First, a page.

The federal government recently proposed a national greenhouse gas offset system that, among its other functions, addresses non-permanency in biological sink sequestration. The Offset System is described in federal guidelines, updated June 2009, which are available on the Environment Canada website.1
Other greenhouse gas offset programs such as the Clean Development Mechanism (the “CDM”), Voluntary Carbon Standard (the “VCS”), Climate Action Reserve (the “CAR”), and Western Climate Initiative (the “WCI”) also address permanency in sink sequestration. However, their non-permanency provisions differ substantially from the Canadian proposal. The following article is an overview of these differences.
what is non-permanence?
When biological sinks sequester carbon, some carbon is eventually released back into the atmosphere. This is called reversal or non-permanence. Biological sinks include forests and agricultural soil, and may involve activities such as afforestation and crop rotations. Reversal can occur naturally, such as by wildfire, or be human initiated, such as through intense tillage.
Canada’s offset system proposal
The federal government recently proposed an offset system for greenhouse gases, with final guidelines to be released in the fall of 2009.2
The Offset System addresses non-permanence by ensuring that the carbon credit holder is responsible for carbon reversals. This is achieved through a 25-year liability period, during which credit holders must maintain greenhouse gas removal. While there is no formal verification for this, credit holders have to certify that there is no reversal.
If reversal occurs, credit holders replace the affected credits by purchasing another type of credit, as approved by federal regulations. This responsibility ceases after the 25-year period. A discount factor is applied to reductions from projects to address the risk of credit holders not being financially able to replace credits.
the clean development mechanism
The CDM, established under the Kyoto protocol, is a global network that encourages industrialized nations to purchase emission credits from emission-reducing projects in developing countries.3
The CDM uses Temporary Certified Emission Reductions (tCERs) for afforestation and reforestation projects. TCERs expire when a sink project begins to release carbon. Expired tCER holders must either reduce carbon emissions in the project or obtain other CERs.
TCERs are valid for five years. Longer-term CERs (lCERs) are also available, and are valid for 20 years. Both can be renewed for up to 60 years in total. The price of tCERs tends to be lower than that of lCERs and CERs because of their short duration. Nevertheless, tCERs provide project participants with a greater deal of flexibility.4
the voluntary carbon standard
The VCS is a global program that provides Voluntary Carbon Units (VCUs) to participants who voluntarily offset emissions.5
The VCS addresses non-permanence by requiring projects to maintain buffer credit reserves, which are used for reversals. VCU holders deposit buffer credits into the Agriculture, Forestry, and Other Land Uses (AFOLU) Pooled Buffer Account. The amount of credits deposited depends on the estimated carbon loss during a risk assessment process that is part of the verification of the project. This estimate varies between 10 and 60 per cent.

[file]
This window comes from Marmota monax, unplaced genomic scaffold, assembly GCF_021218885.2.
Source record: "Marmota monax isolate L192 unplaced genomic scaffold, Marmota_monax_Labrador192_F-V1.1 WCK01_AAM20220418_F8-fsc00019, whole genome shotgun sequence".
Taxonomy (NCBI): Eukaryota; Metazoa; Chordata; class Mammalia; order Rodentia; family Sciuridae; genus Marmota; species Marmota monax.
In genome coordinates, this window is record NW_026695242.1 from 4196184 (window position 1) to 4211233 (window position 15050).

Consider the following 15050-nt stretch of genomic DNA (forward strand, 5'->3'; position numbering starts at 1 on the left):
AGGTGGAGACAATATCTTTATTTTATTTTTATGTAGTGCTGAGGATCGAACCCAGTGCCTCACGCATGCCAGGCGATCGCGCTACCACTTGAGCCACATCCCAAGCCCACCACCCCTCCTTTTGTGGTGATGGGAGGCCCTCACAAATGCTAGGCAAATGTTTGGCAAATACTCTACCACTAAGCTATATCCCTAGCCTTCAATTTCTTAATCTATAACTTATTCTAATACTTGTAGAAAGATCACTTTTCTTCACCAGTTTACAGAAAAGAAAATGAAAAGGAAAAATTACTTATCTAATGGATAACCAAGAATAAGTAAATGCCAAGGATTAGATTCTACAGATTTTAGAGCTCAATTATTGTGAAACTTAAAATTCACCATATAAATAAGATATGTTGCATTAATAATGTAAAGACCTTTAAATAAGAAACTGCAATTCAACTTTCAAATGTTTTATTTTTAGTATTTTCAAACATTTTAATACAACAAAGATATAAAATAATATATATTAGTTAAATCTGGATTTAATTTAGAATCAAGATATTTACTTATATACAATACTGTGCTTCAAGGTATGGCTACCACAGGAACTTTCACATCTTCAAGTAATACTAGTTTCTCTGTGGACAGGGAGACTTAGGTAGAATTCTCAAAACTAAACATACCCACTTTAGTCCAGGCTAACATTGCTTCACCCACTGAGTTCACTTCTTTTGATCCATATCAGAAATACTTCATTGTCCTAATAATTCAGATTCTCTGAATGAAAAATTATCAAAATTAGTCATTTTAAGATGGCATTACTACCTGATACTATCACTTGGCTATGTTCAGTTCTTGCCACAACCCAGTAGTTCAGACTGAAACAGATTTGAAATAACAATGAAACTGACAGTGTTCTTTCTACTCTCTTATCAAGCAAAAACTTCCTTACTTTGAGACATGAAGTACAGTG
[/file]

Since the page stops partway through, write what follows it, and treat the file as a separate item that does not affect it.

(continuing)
VCU holders can regain their buffer credits when their projects demonstrate “longevity, sustainability, and ability to mitigate risks.” Re-verifying VCU projects benefits VCU holders. For example, 10 per cent of a project’s buffer can be released every five years at re-verification.
The buffer system is a simple approach that permits all credits to be classified as permanent.6
the climate action reserve
The CAR is an American program that provides nation-wide offset credits for greenhouse gas emissions.7
While insurance relating to non-permanence is yet to be determined by CAR’s Forest Protocol Workgroup, CAR promotes projects that result in permanent reduction of greenhouse gas emissions, or in the least, that provide for high sequestration. CAR’s permanence standard is the 100-year storage of carbon.
The proposed permanence standard involves a Reserve Buffer Pool similar to that of the VCS. The buffer would protect against reversal of carbon reduction. A risk assessment results in an estimate of the number of Climate Reserve Tonnes (CRTs) the project has to put into the Buffer Pool. For example, upon receiving 10 CRTs for a project, with a risk of 10 per cent loss, the project owner is issued nine CRTs and one CRT is deposited in the Buffer Pool. The risk assessment takes place during each verification site visit. Upon reducing risk of carbon loss, a proportional amount of CRTs from the Pool may be returned to the project owner.
In the event of an unavoidable reversal, the Buffer Pool itself contributes CRTs. If the reversal is avoidable, such as through negligence, the project owner contributes CRTs from its own buffer account.
the western climate initiative
The WCI is a collaboration of certain American states and Canadian provinces with the mutual goal of reversing climate change. Its largest program is a cap-and-trade system.8
The WIC is currently developing its offsets system. In developing offset protocols, the Offset Committee intends to model its methods on those already used in North America and worldwide.
Canada does not plan to implement a buffer system or temporary offset credits, which differs from those of the CDM, VCS and CAR. Instead, it will provide a 25-year guarantee period during which credit holders will be responsible for reversals. There appears to be less oversight with this system when compared to the others, as well as a shorter time period during which credit holders are held responsible for carbon reversals.